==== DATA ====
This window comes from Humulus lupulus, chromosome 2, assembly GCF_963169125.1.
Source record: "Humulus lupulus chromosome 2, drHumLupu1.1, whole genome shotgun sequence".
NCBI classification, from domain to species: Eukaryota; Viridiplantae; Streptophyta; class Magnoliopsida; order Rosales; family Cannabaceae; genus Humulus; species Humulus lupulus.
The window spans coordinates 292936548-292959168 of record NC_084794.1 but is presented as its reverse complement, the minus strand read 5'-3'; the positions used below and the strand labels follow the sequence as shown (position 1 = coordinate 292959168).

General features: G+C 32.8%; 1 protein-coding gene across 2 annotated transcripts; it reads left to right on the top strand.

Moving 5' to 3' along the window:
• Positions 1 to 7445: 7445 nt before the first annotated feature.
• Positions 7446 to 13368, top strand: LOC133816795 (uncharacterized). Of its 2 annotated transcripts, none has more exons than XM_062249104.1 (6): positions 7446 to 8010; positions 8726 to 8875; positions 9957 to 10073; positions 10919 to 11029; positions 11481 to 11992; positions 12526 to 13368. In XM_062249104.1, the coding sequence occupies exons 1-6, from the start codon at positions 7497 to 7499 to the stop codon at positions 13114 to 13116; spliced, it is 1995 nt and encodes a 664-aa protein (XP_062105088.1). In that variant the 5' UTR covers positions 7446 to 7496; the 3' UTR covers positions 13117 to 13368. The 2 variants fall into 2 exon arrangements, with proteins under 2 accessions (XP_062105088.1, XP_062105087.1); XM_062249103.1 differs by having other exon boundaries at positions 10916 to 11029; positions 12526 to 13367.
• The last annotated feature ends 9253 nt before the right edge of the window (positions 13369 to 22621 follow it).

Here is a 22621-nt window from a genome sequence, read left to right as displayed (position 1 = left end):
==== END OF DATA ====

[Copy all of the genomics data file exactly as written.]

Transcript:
This window comes from Humulus lupulus, chromosome 2, assembly GCF_963169125.1.
Source record: "Humulus lupulus chromosome 2, drHumLupu1.1, whole genome shotgun sequence".
NCBI classification, from domain to species: Eukaryota; Viridiplantae; Streptophyta; class Magnoliopsida; order Rosales; family Cannabaceae; genus Humulus; species Humulus lupulus.
The window spans coordinates 292936548-292959168 of record NC_084794.1 but is presented as its reverse complement, the minus strand read 5'-3'; the positions used below and the strand labels follow the sequence as shown (position 1 = coordinate 292959168).

General features: G+C 32.8%; 1 protein-coding gene across 2 annotated transcripts; it reads left to right on the top strand.

Moving 5' to 3' along the window:
• Positions 1 to 7445: 7445 nt before the first annotated feature.
• Positions 7446 to 13368, top strand: LOC133816795 (uncharacterized). Of its 2 annotated transcripts, none has more exons than XM_062249104.1 (6): positions 7446 to 8010; positions 8726 to 8875; positions 9957 to 10073; positions 10919 to 11029; positions 11481 to 11992; positions 12526 to 13368. In XM_062249104.1, the coding sequence occupies exons 1-6, from the start codon at positions 7497 to 7499 to the stop codon at positions 13114 to 13116; spliced, it is 1995 nt and encodes a 664-aa protein (XP_062105088.1). In that variant the 5' UTR covers positions 7446 to 7496; the 3' UTR covers positions 13117 to 13368. The 2 variants fall into 2 exon arrangements, with proteins under 2 accessions (XP_062105088.1, XP_062105087.1); XM_062249103.1 differs by having other exon boundaries at positions 10916 to 11029; positions 12526 to 13367.
• The last annotated feature ends 9253 nt before the right edge of the window (positions 13369 to 22621 follow it).

Here is a 22621-nt window from a genome sequence, read left to right as displayed (position 1 = left end):